April’s delayed final would be the chance of a first trophy for both Mourinho and his former club since their acrimonious parting two years ago.
The smallest of English football’s major prizes would be one of unusually high stakes for the two managers involved.
For Mourinho, the chance of redemption and evidence that his powers remain after a damaging end to his Old Trafford reign.
For Ole Gunner Solskjaer, a potential springboard to a new trophy-winning era at United and a much-needed pointer to his own capabilities of returning them to former glories.
Solskjaer needs to prove he can get over the line – or, at the very least, to a final.
This is his fourth semi-final appearance in the space of a year after limping out of the previous three.
He goes into it with United in their healthiest position at this stage of a season since Sir Alex Ferguson’s retirement. Level on points with Liverpool at the top of the Premier League, this is the first time in eight seasons United have reached the turn of the year with genuine title ambitions.
That includes Mourinho’s time, when the now Tottenham manager recorded their highest finish post-Ferguson – second in 2018.
Should United overcome Manchester City, it would strengthen the belief that they are realistic contenders for Liverpool’s crown. Defeat, and fresh doubts would rise again.
This is the team that capitulated in the Champions League group stages and were humiliated by Mourinho in a 6-1 defeat at home in October.
They look a very different prospect after a 10-game unbeaten run in the league, which would see them move clear at the top if they win their game in hand.
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Mourinho would relish the opportunity to make a statement against Guardiola, too, but nothing would be more delicious than coming back to haunt United.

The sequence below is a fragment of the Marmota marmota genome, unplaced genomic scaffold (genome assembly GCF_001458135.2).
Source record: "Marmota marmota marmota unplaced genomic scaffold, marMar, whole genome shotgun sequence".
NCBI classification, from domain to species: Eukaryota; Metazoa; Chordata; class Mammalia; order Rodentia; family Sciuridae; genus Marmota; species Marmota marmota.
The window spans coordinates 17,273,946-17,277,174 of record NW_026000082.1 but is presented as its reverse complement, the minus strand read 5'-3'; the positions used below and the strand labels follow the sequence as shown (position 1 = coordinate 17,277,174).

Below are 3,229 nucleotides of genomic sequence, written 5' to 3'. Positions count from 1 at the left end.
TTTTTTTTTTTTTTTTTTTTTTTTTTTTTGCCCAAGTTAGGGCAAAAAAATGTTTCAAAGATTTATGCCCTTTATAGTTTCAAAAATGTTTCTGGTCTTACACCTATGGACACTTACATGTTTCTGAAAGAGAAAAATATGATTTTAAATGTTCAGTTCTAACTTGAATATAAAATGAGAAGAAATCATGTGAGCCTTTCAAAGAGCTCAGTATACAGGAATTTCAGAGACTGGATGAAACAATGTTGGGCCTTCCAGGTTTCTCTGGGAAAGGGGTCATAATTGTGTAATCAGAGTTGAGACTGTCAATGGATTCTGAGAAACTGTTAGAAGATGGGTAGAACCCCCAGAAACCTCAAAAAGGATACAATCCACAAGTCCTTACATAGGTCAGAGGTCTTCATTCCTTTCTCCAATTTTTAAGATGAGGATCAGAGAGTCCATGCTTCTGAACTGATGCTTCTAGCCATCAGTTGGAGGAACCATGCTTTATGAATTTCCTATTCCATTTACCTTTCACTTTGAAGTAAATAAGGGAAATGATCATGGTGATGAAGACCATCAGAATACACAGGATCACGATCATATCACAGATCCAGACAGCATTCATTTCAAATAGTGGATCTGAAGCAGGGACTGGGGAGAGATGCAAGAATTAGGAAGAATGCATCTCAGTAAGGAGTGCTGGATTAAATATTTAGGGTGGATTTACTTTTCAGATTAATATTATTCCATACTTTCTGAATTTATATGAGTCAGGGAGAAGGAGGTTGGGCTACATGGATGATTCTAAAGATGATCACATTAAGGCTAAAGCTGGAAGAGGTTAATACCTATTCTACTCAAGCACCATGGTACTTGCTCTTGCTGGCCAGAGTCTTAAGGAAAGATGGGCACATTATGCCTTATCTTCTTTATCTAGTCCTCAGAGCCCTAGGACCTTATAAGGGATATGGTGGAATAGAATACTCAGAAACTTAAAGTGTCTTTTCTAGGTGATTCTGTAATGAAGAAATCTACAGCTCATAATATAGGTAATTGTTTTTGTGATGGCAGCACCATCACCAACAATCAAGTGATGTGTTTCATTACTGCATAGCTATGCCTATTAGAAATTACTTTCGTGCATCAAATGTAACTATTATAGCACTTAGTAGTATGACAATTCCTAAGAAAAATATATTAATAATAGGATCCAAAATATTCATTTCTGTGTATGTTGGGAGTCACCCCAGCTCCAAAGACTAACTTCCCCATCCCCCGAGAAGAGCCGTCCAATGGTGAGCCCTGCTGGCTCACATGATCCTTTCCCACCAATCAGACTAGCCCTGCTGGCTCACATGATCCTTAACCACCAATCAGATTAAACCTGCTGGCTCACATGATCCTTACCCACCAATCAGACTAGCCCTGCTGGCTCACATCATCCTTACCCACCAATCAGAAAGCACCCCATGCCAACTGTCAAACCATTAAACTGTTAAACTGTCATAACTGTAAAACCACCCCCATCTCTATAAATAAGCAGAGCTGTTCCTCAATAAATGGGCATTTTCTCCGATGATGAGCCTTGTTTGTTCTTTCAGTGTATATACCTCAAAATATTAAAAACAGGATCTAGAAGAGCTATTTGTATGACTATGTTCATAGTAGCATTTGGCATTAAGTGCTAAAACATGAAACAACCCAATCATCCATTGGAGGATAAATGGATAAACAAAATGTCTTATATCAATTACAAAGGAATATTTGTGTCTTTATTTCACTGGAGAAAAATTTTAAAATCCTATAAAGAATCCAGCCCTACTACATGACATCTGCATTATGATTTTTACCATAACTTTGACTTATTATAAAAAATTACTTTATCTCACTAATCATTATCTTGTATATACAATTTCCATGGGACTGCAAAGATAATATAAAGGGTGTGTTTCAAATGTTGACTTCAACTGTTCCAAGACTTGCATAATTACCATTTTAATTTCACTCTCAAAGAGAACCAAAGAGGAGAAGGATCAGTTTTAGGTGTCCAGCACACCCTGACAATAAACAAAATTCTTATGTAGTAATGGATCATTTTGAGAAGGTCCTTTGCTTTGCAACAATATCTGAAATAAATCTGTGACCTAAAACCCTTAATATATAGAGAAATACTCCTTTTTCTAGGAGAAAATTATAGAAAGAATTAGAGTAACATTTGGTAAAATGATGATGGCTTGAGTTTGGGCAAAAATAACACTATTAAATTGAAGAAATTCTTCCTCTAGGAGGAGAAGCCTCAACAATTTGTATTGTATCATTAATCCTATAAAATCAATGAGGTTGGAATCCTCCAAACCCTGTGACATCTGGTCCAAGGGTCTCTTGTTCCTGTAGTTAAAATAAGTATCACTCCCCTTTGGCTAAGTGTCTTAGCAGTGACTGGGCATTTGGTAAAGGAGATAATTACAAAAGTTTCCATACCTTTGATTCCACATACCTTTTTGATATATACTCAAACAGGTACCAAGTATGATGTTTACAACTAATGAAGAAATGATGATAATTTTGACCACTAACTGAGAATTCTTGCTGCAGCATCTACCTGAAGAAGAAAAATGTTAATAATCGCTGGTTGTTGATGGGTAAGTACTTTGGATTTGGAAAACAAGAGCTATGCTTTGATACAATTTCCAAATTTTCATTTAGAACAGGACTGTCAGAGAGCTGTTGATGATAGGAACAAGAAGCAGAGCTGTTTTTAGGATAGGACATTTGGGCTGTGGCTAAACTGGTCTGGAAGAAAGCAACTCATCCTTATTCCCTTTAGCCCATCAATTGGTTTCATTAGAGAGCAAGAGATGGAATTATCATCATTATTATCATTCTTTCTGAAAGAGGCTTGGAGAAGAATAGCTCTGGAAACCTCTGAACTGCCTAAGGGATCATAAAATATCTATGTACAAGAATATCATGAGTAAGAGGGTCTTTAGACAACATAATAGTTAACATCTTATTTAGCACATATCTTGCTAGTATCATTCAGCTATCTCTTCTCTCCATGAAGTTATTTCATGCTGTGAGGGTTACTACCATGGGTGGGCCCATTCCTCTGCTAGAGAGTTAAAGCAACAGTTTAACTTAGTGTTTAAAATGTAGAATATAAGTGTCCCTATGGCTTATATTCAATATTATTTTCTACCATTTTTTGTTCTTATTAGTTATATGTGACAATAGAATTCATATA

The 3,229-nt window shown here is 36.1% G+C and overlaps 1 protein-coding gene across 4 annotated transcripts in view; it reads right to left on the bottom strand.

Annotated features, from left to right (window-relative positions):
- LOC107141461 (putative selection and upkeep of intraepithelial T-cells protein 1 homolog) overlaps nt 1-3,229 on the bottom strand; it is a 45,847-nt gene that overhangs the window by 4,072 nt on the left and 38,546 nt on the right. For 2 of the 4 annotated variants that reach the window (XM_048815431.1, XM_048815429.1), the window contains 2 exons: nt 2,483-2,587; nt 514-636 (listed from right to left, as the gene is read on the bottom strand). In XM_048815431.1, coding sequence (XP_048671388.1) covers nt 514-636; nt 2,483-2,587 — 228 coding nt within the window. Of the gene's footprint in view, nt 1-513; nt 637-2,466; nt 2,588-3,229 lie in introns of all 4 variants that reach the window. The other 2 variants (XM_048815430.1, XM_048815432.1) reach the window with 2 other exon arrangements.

In this most unpredictable of seasons, their resurgence under Solskjaer has a sense of fragility to it with numerous come-from-behind wins, late goals and penalties. That is not to undermine the run they are on or the strides they have made over the past 12 months, which are undeniable.
But that league form has been punctuated by alarming lows in defeats to Istanbul Basaksehir and RB Leipzig in Europe and the first-half performances against West Ham and Southampton.
If they are negatives, the positives can be found in the resilience shown by United and a winning habit at a time when it still feels like they are yet to hit their stride.
They still need a top-quality centre-back to partner Harry Maguire and improve a defence that has kept just four clean sheets in 15 games.
They need a consistent centre-forward to lead the attack, while there is an obvious over-reliance on Bruno Fernandes.
His importance to their ambitions cannot be overstated – and it would be unfair to cite it as weakness. As if Liverpool haven’t been dependent on Virgil van Dijk, City on Kevin De Bruyne or Tottenham on Harry Kane.
It is coming up to a year since Fernandes’ protracted move from Sporting Lisbon was completed.
Last January when United faced City in the first leg of their Carabao Cup semi-final at Old Trafford, Ferguson was said to have cut a chastened figure at half-time after witnessing Guardiola’s team race to a 3-0 lead.
United had already lost to Arsenal on New Year’s Day and would suffer further defeats to Liverpool and Burnley before Fernandes’ arrival.
Solskjaer’s days looked numbered until Fernandes proved the inspiration behind an unbeaten run in the league that took them to the end of the season and third place.
Is that evidence of how close United were to coming together that it took just one player to affect such a transformation?
Or is it proof of just how precarious their resurgence is that their fortunes lie in the hands of one man?
That is what is so fascinating about this campaign that has already witnessed wild fluctuations among all of the leading clubs.
City, for instance, conceded five against Leicester and also lost to Spurs – but will move above Liverpool if they win their games in hand.
Chelsea were top at the start of December and currently sit ninth.
Champions Liverpool put seven past Crystal Palace before Christmas and haven’t won a game since.
Add to that unpredictability the fact that United are extremely streaky under Solskjaer and it would be foolish to greet their current position with anything more than cautious optimism.
But victory tonight would be further evidence that this is not just another false dawn.